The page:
• What Is Success?

    In my previous post, I talked a little bit about how I define success. The session I was describing was not, in fact, all that pleasurable. And yet, I consider it a success anyway. Why is that? What does “success” mean, and how do we define the criteria for achieving it?

    I began learning to play the violin almost 2 years ago. At first I learned quickly, because there were many “easy” basic things to learn. Progress felt quick and natural. But before long, my seemingly rapid development slowed. I hit a plateau. I couldn’t get my hands and arms to behave. I practiced the same tunes and exercises over and over and made the same mistakes each time. I didn’t seem to be getting anywhere. In fact, at times it seemed I was moving backward! And so I became very discouraged and frustrated.

    Around this time, I read a book called Brain Rules For Baby. There is also a book by the same author called Brain Rules which is more geared toward adults. I read and highly recommend both. The author, John Medina, is a developmental molecular biologist, so the content is science- and data-based, but the books are very accessible and easy to read.

    One of the lessons I learned from Brain Rules For Baby was that it is better to reward effort than it is to reward outcomes. Rewarding outcomes teaches children (and adults) that the means of creating the outcome are not important, only the end result. Children taught this way don’t learn to value the process or the effort involved in achieving the results, only in the “win.” This has a lot of negative consequences, including turning children into perfectionists. It teaches them to fear failure. It gives them a belief that if one is not intrinsically talented at something, then they cannot succeed. I don’t recall everything the author of the book wrote, and some of this may be my own viewpoint and not his.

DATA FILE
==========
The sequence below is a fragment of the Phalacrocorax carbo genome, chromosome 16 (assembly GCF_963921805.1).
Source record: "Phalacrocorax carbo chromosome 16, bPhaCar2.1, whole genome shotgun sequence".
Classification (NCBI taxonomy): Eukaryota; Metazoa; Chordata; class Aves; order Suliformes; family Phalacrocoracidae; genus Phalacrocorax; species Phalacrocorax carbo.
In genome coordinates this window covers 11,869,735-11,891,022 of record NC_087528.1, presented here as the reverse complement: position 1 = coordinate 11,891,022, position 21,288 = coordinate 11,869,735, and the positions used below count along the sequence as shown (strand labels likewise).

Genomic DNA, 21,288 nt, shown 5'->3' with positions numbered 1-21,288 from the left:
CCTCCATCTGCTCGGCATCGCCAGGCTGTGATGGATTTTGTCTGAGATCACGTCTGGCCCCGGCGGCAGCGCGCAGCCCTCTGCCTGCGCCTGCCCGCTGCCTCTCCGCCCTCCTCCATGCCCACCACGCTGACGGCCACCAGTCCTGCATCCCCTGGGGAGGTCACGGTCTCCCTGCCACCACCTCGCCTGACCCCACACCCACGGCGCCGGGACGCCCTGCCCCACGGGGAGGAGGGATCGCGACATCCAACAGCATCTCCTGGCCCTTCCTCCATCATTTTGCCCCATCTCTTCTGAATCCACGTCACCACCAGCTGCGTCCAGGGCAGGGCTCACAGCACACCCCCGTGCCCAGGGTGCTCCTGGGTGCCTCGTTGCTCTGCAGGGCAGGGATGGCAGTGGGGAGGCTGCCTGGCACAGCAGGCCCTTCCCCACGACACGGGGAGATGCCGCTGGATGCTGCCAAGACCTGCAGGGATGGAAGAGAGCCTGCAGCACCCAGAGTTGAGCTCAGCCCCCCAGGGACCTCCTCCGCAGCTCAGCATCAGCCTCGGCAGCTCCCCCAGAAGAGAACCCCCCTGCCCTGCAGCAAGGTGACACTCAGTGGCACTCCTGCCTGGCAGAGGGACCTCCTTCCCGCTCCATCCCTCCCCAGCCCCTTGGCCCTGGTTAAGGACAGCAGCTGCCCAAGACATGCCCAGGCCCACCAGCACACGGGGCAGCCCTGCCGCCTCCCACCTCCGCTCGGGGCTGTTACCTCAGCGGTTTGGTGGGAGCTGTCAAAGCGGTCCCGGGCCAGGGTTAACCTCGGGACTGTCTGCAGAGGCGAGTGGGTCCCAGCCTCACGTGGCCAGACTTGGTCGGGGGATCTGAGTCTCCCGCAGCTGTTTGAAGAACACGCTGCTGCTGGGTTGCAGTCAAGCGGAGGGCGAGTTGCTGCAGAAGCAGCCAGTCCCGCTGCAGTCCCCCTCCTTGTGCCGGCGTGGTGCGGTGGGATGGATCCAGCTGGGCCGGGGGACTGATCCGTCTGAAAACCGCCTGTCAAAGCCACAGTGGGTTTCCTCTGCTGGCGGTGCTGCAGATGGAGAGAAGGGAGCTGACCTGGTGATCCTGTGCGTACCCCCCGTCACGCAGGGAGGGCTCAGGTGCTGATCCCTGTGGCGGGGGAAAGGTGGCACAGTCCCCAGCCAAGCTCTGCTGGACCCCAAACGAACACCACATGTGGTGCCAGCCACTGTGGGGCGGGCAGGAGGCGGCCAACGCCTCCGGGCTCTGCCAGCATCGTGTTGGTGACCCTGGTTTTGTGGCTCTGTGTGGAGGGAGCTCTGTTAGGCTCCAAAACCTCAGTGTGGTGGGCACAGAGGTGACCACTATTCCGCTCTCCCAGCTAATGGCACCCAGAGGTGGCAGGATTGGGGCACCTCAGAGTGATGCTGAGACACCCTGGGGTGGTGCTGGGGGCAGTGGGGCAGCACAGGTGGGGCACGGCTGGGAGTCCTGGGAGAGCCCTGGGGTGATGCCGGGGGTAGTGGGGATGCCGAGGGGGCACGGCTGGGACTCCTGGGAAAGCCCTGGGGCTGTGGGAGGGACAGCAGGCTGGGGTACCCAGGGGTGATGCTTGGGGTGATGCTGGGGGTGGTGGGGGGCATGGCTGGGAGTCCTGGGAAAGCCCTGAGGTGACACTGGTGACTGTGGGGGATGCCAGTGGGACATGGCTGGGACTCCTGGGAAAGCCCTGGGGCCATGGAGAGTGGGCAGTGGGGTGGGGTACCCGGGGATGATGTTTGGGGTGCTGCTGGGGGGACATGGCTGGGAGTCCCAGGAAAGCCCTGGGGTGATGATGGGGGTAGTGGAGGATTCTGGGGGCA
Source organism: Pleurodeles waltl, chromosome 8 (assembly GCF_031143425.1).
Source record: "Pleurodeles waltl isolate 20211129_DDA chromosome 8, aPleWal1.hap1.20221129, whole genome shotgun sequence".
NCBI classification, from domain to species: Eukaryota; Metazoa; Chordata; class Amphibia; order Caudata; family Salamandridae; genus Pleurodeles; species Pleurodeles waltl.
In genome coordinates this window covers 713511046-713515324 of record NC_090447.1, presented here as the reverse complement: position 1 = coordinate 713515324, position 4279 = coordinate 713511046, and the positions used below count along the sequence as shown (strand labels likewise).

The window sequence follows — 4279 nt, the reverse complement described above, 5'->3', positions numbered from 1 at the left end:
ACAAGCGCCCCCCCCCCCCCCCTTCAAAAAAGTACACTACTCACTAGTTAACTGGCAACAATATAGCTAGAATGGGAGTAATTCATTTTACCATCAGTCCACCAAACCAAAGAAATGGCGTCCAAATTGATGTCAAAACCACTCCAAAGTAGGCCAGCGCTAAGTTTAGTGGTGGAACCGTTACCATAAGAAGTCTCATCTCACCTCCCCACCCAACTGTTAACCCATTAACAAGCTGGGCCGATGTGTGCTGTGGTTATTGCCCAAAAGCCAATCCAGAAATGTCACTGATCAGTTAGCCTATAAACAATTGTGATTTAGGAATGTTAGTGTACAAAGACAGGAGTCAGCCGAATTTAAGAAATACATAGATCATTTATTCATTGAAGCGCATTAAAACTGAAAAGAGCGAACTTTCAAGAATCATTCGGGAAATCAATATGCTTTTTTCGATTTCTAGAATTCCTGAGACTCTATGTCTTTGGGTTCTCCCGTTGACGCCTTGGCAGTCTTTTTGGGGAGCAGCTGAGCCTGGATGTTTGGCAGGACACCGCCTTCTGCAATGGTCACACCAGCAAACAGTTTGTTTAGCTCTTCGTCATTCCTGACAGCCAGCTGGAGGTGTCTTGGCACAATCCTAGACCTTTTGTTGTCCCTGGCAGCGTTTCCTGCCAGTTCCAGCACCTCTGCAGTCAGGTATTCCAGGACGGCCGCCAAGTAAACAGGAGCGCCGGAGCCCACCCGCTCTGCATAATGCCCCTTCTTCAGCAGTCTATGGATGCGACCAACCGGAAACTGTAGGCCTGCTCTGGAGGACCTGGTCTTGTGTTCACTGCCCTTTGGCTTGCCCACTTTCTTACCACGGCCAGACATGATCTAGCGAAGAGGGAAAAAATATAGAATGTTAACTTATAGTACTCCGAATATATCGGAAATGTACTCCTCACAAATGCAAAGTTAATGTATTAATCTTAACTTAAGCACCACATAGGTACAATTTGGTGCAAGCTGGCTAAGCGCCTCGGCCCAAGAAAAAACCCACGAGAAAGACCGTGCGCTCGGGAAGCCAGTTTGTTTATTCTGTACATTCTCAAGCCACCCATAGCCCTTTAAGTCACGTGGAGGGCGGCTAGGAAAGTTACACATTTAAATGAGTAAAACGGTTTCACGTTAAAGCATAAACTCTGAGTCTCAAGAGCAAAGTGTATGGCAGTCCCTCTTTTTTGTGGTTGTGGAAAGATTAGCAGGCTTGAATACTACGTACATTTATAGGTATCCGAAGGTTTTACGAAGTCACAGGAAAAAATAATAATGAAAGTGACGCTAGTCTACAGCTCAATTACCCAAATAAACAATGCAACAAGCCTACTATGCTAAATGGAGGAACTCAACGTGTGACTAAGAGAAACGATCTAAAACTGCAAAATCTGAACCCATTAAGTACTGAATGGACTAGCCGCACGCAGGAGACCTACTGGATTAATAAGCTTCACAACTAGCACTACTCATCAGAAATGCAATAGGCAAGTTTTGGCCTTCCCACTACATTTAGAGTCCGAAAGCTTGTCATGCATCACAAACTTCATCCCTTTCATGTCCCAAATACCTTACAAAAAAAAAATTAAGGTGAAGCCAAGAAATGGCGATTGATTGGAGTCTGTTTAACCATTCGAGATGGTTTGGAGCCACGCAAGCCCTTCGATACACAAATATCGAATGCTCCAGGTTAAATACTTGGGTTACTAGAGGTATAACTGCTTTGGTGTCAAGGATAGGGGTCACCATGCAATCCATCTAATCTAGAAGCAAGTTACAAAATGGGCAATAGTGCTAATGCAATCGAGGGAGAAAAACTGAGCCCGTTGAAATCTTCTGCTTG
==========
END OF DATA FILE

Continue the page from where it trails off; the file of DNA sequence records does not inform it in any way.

What I learned from this kind of reward system as a child was that if it’s the results that matter and not the hard work, then I should seek results that don’t require hard work but will still generate a reward. If I decided to try something new and it became difficult before I could see positive results, I would quickly become disenchanted and decide, consciously or subconsciously, that I didn’t “like” that activity. I would decide that it was just not my thing, or I just didn’t have what it took. And then I would return to doing things I was already good at and seeking rewards in those arenas. I became a perfectionist, fearful of being seen to fail at anything. This has haunted me all my life and affected my education, my career, my relationships, and my mental health.

    On the other hand, children who are taught to that there is value in trying, even failing, grow up to be more adventurous, more resilient in the face of challenges, etc. They are successful more often because they try more often instead of giving up when things seem difficult. They feel a sense of accomplishment for their hard work, even if the result isn’t as great as they might have hoped. This leads them to try again, to learn how to do better, and they are much more likely to succeed.